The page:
Although they drain remarkably similar forest types, streams of the Hubbard Brook Experimental Forest (HBEF) vary widely in their NO3- concentrations during the growing season. This variation may be caused by differences in the terrestrial systems they drain (for example, varying forest age or composition, hydrology, soil organic matter content, and so on) and/or by differences between the streams themselves (for example, contrasting geomorphology, biotic nitrogen [N] demand, rates of instream nitrogen transformations). We examined interstream variation in N processing by measuring NH4+and NO3- uptake and estimating nitrification rates for 13 stream reaches in the HBEF during the summers of 1998 and 1999. We modeled nitrification rates using a best-fit model of the downstream change in NO3- concentrations following short-term NH4+ enrichments. Among the surveyed streams, the fraction of NH4+ uptake that was subsequently nitrified varied, and this variation was positively correlated with ambient streamwater NO3- concentrations. We examined whether this variation in instream nitrification rates contributed significantly to the observed variation in NO3- concentrations across streams. In some cases, instream nitrification provided a substantial portion of instream NO3- demand. However, because there was also substantial instream NO3-. uptake, the net effect of instream processing was to reduce rather than supplement the total amount of NO3- exported from a watershed. Thus, instream rates of nitrification in conjunction with instream NO3- uptake were too low to account for the wide range of streamwater NO3-. The relationship between streamwater NO3- concentration and rates of instream nitrification may instead be due to a shift in the competitive balance between heterotrophic N uptake and nitrification when external inputs of NO3- are relatively high.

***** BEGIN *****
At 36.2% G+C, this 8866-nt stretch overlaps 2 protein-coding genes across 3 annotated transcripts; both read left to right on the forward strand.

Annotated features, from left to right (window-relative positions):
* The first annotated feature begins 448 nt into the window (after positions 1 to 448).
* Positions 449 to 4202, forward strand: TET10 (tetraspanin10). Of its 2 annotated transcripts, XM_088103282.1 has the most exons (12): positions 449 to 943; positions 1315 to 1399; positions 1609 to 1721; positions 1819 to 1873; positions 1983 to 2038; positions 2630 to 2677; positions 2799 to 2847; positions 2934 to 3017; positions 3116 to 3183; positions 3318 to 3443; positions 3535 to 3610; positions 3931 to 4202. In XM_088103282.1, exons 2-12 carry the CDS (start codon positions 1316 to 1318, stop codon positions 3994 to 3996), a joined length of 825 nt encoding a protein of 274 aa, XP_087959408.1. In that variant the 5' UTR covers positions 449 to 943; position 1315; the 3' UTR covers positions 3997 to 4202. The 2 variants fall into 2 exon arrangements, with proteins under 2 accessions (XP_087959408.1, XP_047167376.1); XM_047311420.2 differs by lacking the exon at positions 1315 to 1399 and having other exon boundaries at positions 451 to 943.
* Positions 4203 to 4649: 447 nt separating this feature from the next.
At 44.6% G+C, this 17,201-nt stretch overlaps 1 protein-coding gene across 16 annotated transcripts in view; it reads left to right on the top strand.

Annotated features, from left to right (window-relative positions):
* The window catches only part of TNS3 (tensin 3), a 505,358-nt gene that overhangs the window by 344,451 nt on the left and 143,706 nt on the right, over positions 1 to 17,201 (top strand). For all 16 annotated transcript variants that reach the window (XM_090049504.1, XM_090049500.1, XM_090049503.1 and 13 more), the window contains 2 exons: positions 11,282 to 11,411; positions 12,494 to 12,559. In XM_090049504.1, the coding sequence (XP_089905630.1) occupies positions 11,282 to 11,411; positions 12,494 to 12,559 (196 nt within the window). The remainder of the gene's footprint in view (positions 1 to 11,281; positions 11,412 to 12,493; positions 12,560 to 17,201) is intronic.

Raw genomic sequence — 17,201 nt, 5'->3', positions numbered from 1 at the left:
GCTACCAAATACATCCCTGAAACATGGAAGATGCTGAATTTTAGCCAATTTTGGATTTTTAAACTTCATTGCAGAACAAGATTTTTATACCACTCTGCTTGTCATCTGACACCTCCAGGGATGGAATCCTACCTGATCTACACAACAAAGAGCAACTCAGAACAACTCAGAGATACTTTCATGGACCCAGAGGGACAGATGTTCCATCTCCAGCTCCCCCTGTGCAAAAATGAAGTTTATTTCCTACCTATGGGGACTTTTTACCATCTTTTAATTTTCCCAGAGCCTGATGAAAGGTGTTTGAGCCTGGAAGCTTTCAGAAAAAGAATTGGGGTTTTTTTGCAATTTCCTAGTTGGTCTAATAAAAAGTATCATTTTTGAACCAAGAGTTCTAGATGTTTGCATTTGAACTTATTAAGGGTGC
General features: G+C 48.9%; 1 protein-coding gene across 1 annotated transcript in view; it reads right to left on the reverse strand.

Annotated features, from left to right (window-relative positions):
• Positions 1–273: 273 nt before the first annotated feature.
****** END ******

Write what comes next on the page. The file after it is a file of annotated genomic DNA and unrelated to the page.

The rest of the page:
- Hubbard Brook Experimental Forest
- Nutrient cycling
- Nutrient uptake